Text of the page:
Minnesota will always be a part of me. One does not live somewhere for a decade and not build up that kind of relationship. And there will always be parts of me that belong to Minnesota, little offerings that I have left behind, freely given, never to be returned. It’s where I really learned how to live, or at least how to be truly be myself. That will never change. It’ll never just be any trip. It’ll never feel quite like a vacation. Sure, there will be time off, but it truly feels like those old trips to Virginia felt, where there’s no way I’ll see everyone and there’s always too much to do. That’s how I used to recognize that Virginia was home, or at least where I was from. But now the trips to Virginia are lazy days mostly, many people have moved on, and though I was born there, if my parents weren’t still there, I’m not certain how often I’d get back. My last two trips were both for weddings, after all. It doesn’t really feel like going home, not like going to Minnesota does these days. Where I was born is a static fact, something that will never change, and it’ll always be the Commonwealth. Where I’m from is a bit more mutable. And for a few more days, it’s time to go back and visit where I’m from.

The Message Is The Medium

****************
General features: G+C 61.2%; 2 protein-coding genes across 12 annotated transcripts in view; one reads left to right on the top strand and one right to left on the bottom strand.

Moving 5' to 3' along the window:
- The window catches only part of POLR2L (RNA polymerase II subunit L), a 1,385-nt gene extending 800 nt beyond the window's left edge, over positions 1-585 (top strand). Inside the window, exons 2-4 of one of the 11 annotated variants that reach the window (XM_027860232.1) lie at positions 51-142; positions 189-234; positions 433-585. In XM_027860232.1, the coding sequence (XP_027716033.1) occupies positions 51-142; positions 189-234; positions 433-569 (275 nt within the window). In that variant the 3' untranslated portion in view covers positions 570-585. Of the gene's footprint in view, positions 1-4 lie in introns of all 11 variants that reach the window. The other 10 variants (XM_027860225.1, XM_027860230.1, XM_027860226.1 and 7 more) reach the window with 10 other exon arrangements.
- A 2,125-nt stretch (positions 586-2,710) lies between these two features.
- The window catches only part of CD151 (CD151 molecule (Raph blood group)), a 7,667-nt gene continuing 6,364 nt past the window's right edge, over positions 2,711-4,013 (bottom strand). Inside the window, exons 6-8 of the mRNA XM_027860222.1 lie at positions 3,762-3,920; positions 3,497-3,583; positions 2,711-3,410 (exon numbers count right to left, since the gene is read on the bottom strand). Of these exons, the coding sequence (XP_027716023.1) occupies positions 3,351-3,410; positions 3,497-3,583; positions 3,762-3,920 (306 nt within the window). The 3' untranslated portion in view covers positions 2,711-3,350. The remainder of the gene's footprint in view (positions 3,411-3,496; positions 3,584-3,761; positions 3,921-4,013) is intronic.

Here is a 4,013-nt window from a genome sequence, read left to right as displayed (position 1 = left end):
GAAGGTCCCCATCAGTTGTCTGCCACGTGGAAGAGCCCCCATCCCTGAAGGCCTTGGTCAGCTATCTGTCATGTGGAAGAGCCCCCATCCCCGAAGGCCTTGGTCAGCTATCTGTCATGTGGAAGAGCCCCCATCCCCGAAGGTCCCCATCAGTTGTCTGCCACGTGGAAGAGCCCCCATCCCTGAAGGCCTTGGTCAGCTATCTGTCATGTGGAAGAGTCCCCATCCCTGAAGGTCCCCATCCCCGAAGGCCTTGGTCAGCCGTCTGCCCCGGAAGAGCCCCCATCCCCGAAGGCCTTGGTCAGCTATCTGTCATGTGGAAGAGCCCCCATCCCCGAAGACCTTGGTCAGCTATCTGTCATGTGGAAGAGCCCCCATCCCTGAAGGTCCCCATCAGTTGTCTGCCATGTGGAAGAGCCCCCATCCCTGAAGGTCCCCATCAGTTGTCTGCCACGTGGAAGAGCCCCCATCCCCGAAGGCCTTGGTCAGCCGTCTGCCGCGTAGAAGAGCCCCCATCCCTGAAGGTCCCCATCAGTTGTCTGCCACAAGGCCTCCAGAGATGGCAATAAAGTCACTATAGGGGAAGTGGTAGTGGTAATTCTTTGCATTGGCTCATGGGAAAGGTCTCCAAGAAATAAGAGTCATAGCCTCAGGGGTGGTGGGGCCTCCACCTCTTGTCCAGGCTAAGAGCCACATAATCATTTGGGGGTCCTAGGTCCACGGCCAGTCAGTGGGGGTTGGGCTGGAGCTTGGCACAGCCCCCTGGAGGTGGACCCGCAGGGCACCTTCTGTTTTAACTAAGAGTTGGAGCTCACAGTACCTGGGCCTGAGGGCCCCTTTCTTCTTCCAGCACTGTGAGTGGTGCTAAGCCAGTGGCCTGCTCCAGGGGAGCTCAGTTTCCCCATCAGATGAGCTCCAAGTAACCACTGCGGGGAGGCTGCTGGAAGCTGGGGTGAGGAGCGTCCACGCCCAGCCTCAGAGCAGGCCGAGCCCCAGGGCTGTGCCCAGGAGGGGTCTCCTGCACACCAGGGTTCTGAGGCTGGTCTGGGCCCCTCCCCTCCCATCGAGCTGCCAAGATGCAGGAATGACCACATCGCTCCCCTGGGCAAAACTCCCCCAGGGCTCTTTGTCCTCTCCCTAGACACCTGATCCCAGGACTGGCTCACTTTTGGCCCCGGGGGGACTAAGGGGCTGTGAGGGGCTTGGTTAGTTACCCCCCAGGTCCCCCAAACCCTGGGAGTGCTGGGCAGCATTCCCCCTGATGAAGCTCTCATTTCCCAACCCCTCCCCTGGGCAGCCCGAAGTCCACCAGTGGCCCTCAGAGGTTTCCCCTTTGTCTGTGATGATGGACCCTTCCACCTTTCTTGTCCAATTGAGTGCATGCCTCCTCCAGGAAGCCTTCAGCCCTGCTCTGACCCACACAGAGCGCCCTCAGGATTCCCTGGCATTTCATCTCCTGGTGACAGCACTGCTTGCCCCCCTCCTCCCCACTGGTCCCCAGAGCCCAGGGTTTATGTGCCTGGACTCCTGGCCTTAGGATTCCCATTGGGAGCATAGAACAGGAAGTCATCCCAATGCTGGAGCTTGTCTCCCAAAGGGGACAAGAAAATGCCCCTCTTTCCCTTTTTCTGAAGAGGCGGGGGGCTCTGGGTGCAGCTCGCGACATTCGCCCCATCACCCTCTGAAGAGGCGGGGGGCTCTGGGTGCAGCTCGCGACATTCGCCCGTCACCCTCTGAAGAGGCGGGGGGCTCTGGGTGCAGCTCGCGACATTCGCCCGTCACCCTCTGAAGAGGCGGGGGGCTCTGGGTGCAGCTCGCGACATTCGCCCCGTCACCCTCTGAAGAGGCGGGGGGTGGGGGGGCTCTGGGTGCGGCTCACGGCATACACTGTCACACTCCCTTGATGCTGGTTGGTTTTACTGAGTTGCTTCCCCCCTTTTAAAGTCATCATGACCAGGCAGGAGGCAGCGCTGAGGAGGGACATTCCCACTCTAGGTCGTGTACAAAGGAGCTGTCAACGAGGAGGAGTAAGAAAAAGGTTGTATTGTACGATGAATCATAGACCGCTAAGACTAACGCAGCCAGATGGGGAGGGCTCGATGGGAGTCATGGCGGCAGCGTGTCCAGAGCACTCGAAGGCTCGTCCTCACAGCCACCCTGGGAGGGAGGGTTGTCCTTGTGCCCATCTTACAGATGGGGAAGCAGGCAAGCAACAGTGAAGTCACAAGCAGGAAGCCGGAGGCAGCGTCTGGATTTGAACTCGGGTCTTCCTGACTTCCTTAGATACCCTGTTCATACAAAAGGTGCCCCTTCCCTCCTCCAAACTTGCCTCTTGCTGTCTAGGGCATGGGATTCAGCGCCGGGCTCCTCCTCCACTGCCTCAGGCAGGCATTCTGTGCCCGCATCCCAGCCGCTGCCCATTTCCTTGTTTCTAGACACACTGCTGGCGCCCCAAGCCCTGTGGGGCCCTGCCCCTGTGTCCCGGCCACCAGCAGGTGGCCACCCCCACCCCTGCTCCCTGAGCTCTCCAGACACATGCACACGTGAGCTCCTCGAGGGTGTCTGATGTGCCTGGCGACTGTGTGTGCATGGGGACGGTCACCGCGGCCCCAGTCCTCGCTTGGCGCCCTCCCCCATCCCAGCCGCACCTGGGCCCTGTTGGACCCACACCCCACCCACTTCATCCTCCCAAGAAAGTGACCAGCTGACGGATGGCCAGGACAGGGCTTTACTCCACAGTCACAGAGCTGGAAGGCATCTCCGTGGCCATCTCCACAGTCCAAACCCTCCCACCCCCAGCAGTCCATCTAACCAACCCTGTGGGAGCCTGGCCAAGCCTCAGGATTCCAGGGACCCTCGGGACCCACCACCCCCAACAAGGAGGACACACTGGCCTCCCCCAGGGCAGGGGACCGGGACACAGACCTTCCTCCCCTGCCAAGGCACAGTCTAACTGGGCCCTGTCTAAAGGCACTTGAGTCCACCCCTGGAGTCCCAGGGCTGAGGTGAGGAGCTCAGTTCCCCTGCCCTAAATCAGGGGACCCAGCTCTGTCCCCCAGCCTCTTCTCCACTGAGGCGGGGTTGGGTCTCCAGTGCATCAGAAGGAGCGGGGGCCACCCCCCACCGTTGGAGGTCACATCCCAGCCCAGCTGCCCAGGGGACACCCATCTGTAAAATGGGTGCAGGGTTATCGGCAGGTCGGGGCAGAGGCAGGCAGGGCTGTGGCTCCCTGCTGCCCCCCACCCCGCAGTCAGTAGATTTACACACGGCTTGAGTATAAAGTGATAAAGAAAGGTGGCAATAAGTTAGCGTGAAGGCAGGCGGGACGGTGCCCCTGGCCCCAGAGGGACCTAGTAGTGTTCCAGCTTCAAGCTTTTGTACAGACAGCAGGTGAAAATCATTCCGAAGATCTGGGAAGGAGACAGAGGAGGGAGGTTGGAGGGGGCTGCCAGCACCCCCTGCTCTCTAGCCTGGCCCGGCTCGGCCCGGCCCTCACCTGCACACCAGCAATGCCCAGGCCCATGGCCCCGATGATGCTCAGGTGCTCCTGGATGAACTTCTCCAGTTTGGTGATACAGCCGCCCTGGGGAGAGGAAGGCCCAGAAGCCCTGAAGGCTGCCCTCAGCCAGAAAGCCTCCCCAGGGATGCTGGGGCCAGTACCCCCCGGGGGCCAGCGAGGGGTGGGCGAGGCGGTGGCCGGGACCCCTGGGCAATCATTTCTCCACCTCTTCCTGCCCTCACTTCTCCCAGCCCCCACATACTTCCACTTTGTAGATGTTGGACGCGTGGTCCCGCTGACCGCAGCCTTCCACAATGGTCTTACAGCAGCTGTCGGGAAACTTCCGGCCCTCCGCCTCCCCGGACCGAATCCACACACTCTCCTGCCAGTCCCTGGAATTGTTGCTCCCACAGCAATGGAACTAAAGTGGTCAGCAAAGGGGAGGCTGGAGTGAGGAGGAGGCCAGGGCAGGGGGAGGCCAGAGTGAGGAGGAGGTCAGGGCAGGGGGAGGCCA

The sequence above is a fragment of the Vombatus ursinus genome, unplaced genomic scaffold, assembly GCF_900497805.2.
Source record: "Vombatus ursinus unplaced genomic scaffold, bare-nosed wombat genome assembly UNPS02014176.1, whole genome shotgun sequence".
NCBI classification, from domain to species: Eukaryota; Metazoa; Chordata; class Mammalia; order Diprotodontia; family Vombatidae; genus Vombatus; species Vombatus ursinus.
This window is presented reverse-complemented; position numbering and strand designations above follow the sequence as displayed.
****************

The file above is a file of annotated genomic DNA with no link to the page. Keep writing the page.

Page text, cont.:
Sometimes I see a tweet skate across the timeline that seems laughably simplistic. Of course, I’ve been known to send my fair share of equally simplistic bombast out into the world too. It’s always important to consider that with a medium like that, you are getting a small amount of space to try and say a lot. Or to try and say nothing at all as the case frequently feels. Not that there should be an arbitrary judge of what is or isn’t worth tweeting. The point of the medium is that is a quick place to say anything. While occasionally forgetting that freedom of speech does not equate to freedom from consequences. Personally, the creative side of me loves the challenge. Poetry, bless its heart, is really driven by that economy if you ask me. Making words do extra work, figuring out the proper structure, the right way to say something to have the effect you want it to. This is not to say that all of Twitter is poetic. Very little of it is. This is just to say similar sorts of driving forces are in play (or the plums in the icebox were delicious, your choice). That same brevity, though, can make some things look ridiculous because there’s a bit of context missing. I always try to keep that in mind when I see something that bothers me. There’s a lot I might not know; of course, it could just be an ill-conceived statement, too. Of course, it could also just be challenging me to think about something in a different context, something I might not have considered previous to that moment. After all, I’m seeing thoughts from a mix of people I know and people I hardly know anything about. If context is important, how am I supposed to make sense of that in such as small space? It’s important to remember I’m only seeing a small facet of a much more complex person when I see what’s in that space.